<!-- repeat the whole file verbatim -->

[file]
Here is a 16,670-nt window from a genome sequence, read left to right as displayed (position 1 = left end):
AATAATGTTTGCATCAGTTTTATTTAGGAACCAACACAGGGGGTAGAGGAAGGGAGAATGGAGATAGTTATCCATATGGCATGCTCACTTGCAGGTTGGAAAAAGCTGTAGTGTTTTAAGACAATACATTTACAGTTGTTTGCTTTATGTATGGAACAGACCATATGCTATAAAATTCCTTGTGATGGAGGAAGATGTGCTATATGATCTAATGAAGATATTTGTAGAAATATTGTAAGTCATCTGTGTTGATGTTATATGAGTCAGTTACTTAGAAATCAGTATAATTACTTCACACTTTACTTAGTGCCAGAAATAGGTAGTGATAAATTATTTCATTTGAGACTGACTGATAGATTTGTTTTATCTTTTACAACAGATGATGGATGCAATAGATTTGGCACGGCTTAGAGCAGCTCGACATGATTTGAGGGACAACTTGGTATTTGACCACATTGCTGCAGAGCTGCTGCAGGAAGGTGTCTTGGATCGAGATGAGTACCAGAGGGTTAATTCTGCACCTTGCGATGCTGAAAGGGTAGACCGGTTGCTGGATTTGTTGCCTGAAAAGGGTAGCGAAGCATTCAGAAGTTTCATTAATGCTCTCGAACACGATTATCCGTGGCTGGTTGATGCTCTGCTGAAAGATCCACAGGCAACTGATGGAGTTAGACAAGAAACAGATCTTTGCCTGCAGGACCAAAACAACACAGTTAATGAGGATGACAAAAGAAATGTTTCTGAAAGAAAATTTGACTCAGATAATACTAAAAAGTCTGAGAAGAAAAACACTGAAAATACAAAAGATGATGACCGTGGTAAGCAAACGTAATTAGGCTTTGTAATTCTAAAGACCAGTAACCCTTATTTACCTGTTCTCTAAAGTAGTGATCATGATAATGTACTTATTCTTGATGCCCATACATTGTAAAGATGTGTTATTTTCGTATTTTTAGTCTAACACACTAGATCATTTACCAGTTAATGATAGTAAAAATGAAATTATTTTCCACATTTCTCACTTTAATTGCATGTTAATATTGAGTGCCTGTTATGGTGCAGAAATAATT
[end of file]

Here is a 16,670-nt window from a genome sequence, read left to right as displayed (position 1 = left end):
AATAATGTTTGCATCAGTTTTATTTAGGAACCAACACAGGGGGTAGAGGAAGGGAGAATGGAGATAGTTATCCATATGGCATGCTCACTTGCAGGTTGGAAAAAGCTGTAGTGTTTTAAGACAATACATTTACAGTTGTTTGCTTTATGTATGGAACAGACCATATGCTATAAAATTCCTTGTGATGGAGGAAGATGTGCTATATGATCTAATGAAGATATTTGTAGAAATATTGTAAGTCATCTGTGTTGATGTTATATGAGTCAGTTACTTAGAAATCAGTATAATTACTTCACACTTTACTTAGTGCCAGAAATAGGTAGTGATAAATTATTTCATTTGAGACTGACTGATAGATTTGTTTTATCTTTTACAACAGATGATGGATGCAATAGATTTGGCACGGCTTAGAGCAGCTCGACATGATTTGAGGGACAACTTGGTATTTGACCACATTGCTGCAGAGCTGCTGCAGGAAGGTGTCTTGGATCGAGATGAGTACCAGAGGGTTAATTCTGCACCTTGCGATGCTGAAAGGGTAGACCGGTTGCTGGATTTGTTGCCTGAAAAGGGTAGCGAAGCATTCAGAAGTTTCATTAATGCTCTCGAACACGATTATCCGTGGCTGGTTGATGCTCTGCTGAAAGATCCACAGGCAACTGATGGAGTTAGACAAGAAACAGATCTTTGCCTGCAGGACCAAAACAACACAGTTAATGAGGATGACAAAAGAAATGTTTCTGAAAGAAAATTTGACTCAGATAATACTAAAAAGTCTGAGAAGAAAAACACTGAAAATACAAAAGATGATGACCGTGGTAAGCAAACGTAATTAGGCTTTGTAATTCTAAAGACCAGTAACCCTTATTTACCTGTTCTCTAAAGTAGTGATCATGATAATGTACTTATTCTTGATGCCCATACATTGTAAAGATGTGTTATTTTCGTATTTTTAGTCTAACACACTAGATCATTTACCAGTTAATGATAGTAAAAATGAAATTATTTTCCACATTTCTCACTTTAATTGCATGTTAATATTGAGTGCCTGTTATGGTGCAGAAATAATT